Farm value of sugar rising faster than retail price

Tuesday, January 31, 2012

Costs for transforming agricultural commodities into food products-transportation, processing, packaging, and other value-adding costs-can account for a substantial portion of the retail price. ERS compares prices paid by consumers with those received by farmers for many agricultural commodities to determine the farm share of the retail price. Over the last decade, the farm share of a pound of refined white sugar has varied from a low of 25 percent in 2007 to a high of 30 percent in 2010. Farm share changes from year-to-year partially reflect volatility in farm prices. The farm value of sugar rose from 13 cents to 19 cents per pound between 2007 and 2010, a larger percentage increase than the rise in retail sugar prices. More information on ERS's farm share data can be found in the Price Spreads from Farm to Consumer data set.

U.S. sugarbeet yields projected down in 2011/12

Tuesday, November 29, 2011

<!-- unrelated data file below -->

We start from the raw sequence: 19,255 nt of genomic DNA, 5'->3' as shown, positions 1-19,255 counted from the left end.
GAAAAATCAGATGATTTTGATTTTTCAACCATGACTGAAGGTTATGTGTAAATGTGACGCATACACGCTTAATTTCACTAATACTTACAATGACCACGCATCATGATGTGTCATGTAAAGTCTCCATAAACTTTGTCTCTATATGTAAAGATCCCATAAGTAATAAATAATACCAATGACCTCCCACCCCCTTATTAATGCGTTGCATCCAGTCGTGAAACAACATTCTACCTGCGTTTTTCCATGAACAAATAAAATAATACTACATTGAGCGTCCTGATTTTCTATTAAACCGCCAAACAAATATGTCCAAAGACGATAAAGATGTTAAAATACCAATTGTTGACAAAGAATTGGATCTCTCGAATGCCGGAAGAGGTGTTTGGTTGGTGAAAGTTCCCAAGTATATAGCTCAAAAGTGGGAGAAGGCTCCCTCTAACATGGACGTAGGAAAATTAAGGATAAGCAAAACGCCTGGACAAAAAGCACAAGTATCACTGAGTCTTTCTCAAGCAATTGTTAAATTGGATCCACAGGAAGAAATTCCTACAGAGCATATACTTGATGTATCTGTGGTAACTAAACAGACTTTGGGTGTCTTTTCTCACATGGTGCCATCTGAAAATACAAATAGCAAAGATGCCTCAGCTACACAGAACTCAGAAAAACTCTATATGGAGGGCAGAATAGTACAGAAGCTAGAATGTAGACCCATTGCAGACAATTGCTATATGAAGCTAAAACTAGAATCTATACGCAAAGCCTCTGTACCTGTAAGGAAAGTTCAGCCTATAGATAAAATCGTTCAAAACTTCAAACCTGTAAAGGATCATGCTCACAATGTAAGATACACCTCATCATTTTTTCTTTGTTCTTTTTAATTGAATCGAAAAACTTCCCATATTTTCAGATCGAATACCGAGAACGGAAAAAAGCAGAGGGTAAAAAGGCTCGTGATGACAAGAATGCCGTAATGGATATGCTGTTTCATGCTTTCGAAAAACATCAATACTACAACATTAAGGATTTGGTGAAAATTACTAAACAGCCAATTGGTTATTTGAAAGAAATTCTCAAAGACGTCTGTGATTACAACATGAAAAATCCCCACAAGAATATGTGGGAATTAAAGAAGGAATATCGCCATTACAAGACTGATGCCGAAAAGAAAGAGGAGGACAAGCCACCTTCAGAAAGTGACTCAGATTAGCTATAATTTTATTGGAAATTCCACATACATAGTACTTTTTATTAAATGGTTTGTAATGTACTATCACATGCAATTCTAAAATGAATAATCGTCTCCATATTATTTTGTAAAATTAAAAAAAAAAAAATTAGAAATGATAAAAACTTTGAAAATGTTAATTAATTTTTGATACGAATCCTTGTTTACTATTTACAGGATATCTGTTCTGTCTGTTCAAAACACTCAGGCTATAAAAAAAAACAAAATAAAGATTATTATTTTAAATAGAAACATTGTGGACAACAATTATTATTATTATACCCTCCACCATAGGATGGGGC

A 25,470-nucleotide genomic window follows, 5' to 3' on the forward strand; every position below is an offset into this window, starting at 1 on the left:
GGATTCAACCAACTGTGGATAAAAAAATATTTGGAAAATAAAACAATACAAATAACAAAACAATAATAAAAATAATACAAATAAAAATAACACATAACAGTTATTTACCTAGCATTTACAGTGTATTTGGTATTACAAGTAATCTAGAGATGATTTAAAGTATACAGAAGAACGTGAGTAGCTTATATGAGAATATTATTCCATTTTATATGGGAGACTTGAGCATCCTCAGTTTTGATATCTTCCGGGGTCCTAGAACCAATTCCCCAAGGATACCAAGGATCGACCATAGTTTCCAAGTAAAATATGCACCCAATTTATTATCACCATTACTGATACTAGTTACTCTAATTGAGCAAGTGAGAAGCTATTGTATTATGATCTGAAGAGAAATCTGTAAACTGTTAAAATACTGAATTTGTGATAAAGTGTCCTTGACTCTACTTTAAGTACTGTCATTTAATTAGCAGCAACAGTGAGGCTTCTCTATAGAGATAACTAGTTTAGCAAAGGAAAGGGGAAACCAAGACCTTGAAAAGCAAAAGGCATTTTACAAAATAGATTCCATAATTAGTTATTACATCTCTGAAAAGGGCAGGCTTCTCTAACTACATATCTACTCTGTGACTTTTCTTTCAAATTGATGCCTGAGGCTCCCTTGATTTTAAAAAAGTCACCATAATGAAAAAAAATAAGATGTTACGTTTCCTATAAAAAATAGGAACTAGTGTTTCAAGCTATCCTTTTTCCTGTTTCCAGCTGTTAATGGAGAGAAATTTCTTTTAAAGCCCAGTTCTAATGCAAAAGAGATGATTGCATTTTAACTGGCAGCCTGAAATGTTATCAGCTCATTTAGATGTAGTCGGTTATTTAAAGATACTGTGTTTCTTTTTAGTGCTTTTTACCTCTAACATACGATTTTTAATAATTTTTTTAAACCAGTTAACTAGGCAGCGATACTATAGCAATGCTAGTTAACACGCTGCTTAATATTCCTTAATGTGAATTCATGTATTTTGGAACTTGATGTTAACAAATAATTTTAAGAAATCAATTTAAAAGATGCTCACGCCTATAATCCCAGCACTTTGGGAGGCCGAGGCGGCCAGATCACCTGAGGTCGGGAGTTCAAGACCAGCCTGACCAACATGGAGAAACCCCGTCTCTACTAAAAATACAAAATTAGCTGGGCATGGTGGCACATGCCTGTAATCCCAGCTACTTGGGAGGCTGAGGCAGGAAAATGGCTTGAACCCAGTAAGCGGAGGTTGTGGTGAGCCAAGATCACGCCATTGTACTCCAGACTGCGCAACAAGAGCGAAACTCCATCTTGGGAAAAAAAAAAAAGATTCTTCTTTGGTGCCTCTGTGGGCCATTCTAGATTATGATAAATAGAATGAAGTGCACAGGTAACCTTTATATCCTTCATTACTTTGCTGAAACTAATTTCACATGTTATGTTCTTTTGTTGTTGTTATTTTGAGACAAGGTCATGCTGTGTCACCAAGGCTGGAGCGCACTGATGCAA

As noted in an earlier Chart of Note, cold and wet weather and below-average growing conditions led to late planting, a later-than-usual harvest, and lowered FY 2011 beet sugar production. As evidenced by the successively lower yield forecasts, the desired higher additional crop production did not result from the later harvest. The chart gives a historical perspective to the FY 2012 beet sugar forecast, showing a downward trend in area harvested since 1999/00. Because of the difficult planting conditions in the spring, 2011/12 planted area increased above trend as additional area was planted late to compensate for expected lower yields. The figure also shows an upward trend in sugar per harvested acre since 1999/00. The sugar yield expected in 2011/12 is far below the historical trend. This chart is found in Sugar and Sweeteners Outlook, SSS-M-279, November 15, 2011.